Humble Origins

I was out with family last night and was recognised! The mother of an old school friend spotted me and after looking at me for a while (a bit unnerving as I’d noticed it), she came and asked me if I was indeed Annmarie Keeley (my maiden name).

She seemed genuinely delighted to have found me and had fond memories of me. “You’d come in to my house all… you know….” and she did this zany gesture that looked to me like confidence and exuberance. I asked about my old friend and we chatted about what I was up to. We talked about the band that was playing and how great they were. She already knew that three members of the band were nephews of mine. Before we said goodbye, she said that any time I came in to her house, she would ask me to sing; and I never said no. Her abiding memory of me is singing in her kitchen.

I think about her a lot. I don’t mean my friend’s mother, I mean that teenager who used to sing in her kitchen.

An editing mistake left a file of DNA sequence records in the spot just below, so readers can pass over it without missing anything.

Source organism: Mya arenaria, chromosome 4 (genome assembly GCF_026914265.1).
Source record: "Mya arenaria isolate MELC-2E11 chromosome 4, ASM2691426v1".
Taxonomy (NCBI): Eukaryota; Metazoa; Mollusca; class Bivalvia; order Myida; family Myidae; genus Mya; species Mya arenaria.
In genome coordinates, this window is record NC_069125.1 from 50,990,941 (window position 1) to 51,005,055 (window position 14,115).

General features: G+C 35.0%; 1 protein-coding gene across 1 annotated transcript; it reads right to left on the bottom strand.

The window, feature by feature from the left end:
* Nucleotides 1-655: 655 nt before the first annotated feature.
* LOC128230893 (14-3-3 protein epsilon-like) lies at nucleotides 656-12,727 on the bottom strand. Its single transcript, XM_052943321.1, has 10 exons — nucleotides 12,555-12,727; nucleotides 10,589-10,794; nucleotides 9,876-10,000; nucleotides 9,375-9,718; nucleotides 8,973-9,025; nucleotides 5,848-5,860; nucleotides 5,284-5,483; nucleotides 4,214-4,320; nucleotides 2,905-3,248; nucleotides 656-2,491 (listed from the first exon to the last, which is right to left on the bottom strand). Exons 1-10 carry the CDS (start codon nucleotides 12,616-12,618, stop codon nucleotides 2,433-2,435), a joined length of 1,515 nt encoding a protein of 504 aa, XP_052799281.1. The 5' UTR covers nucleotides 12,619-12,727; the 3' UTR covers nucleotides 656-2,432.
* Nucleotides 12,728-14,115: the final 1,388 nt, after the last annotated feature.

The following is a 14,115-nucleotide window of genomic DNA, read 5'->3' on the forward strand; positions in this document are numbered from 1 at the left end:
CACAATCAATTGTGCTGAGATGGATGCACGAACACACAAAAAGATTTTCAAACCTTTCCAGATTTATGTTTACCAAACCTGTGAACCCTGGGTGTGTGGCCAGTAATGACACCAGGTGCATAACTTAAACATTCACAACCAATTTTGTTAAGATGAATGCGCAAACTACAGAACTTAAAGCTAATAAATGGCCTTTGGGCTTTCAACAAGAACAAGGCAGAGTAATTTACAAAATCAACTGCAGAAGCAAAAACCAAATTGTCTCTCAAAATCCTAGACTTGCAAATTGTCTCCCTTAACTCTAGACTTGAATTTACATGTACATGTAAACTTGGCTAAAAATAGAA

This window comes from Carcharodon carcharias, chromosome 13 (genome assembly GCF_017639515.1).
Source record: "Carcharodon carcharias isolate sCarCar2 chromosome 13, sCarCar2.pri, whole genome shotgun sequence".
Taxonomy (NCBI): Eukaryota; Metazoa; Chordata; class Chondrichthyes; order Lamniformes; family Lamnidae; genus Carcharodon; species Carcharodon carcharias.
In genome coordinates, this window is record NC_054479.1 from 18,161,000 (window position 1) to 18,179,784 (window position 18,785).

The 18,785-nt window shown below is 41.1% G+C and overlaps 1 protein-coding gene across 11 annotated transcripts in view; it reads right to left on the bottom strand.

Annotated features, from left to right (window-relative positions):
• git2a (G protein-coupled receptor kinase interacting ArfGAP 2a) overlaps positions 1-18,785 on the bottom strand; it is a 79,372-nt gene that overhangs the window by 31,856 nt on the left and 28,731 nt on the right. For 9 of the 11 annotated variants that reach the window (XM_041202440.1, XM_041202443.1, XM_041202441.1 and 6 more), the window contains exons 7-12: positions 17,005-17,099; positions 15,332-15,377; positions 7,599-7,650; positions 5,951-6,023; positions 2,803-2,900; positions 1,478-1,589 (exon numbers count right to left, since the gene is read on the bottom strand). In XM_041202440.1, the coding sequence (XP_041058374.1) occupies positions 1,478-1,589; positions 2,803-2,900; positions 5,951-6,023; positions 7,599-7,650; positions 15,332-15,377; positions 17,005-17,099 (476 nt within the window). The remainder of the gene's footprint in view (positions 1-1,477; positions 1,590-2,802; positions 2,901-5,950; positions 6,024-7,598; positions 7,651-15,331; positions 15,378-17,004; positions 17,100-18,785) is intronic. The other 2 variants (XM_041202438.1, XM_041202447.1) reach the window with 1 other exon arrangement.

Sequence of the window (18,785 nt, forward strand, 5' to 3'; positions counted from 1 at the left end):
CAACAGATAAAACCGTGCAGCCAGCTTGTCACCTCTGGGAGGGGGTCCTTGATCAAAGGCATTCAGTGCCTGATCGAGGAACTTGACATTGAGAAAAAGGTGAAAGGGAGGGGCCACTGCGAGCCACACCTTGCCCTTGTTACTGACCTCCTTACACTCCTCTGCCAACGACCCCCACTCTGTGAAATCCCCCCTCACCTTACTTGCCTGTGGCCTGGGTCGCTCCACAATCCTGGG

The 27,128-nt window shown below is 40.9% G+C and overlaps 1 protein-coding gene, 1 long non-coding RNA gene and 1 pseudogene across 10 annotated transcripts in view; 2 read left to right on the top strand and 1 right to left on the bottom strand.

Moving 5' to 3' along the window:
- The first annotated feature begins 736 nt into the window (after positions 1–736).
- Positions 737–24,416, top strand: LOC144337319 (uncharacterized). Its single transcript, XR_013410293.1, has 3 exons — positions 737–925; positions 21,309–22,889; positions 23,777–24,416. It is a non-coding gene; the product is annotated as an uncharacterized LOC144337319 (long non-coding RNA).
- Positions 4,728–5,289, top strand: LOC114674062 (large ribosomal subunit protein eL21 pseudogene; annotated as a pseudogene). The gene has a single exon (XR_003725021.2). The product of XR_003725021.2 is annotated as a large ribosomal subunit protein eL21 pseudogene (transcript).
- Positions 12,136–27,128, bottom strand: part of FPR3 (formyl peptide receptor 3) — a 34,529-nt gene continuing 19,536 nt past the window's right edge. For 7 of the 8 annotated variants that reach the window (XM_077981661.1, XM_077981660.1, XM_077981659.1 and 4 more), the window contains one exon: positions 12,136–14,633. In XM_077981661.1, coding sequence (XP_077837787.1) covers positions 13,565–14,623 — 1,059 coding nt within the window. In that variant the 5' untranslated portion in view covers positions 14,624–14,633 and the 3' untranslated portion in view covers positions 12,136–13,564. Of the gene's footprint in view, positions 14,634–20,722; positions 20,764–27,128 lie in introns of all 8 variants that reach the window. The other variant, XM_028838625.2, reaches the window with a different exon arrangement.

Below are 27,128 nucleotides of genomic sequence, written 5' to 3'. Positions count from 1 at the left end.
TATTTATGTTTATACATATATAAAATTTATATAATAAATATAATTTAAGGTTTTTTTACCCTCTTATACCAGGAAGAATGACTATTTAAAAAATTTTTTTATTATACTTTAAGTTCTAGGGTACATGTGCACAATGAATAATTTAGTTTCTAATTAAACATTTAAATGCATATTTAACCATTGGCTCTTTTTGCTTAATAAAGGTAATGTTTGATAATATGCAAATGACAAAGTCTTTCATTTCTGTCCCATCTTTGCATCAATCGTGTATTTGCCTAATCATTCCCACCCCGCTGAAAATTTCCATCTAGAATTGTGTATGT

Last week I was chatting on Spirit Radio about humility and then on Sunday it was the theme of the sermon. Both times the point was made – humility is absent when we talk ourselves up, but also when we talk ourselves down.

phil 2
Philippians 2:3,4

False humility doesn’t just say “I’m SO wonderful.” It also says “I’m SO terrible.” Real humility is not thinking about yourself as better, or thinking about yourself as worse – it is simply thinking about yourself less. Thinking of others first; as the Apostle Paul says in Philippians 2.

I used to think that I was getting more humble as time went on. You know… developing and maturing. But I wonder if I’m getting less humble. I reckon when singing in that woman’s kitchen, I hardly thought about my self at all.

Must see if I can get back to that place (Not her kitchen, that would just be weird! 🙂 )

Photo credit: From Pinterest user Mandy Schaalma

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